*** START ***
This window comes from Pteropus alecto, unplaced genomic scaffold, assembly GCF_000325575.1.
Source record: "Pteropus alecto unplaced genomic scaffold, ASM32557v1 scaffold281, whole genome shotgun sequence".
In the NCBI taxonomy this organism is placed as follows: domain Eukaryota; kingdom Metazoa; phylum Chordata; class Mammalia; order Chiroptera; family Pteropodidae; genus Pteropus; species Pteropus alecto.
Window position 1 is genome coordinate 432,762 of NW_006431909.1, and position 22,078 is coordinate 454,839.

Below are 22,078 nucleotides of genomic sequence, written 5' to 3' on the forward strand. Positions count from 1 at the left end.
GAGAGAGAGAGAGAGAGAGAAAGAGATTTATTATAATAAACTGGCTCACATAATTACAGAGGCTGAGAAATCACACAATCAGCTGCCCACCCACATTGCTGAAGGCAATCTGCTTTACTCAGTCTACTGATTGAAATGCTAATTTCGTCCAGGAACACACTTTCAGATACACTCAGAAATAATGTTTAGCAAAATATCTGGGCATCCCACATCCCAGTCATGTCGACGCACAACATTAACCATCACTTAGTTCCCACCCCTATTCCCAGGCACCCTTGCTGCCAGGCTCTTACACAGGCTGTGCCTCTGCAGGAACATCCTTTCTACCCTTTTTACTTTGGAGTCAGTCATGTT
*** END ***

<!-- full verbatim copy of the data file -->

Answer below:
This window comes from Pteropus alecto, unplaced genomic scaffold, assembly GCF_000325575.1.
Source record: "Pteropus alecto unplaced genomic scaffold, ASM32557v1 scaffold281, whole genome shotgun sequence".
In the NCBI taxonomy this organism is placed as follows: domain Eukaryota; kingdom Metazoa; phylum Chordata; class Mammalia; order Chiroptera; family Pteropodidae; genus Pteropus; species Pteropus alecto.
Window position 1 is genome coordinate 432,762 of NW_006431909.1, and position 22,078 is coordinate 454,839.

Below are 22,078 nucleotides of genomic sequence, written 5' to 3' on the forward strand. Positions count from 1 at the left end.
GAGAGAGAGAGAGAGAGAGAAAGAGATTTATTATAATAAACTGGCTCACATAATTACAGAGGCTGAGAAATCACACAATCAGCTGCCCACCCACATTGCTGAAGGCAATCTGCTTTACTCAGTCTACTGATTGAAATGCTAATTTCGTCCAGGAACACACTTTCAGATACACTCAGAAATAATGTTTAGCAAAATATCTGGGCATCCCACATCCCAGTCATGTCGACGCACAACATTAACCATCACTTAGTTCCCACCCCTATTCCCAGGCACCCTTGCTGCCAGGCTCTTACACAGGCTGTGCCTCTGCAGGAACATCCTTTCTACCCTTTTTACTTTGGAGTCAGTCATGTT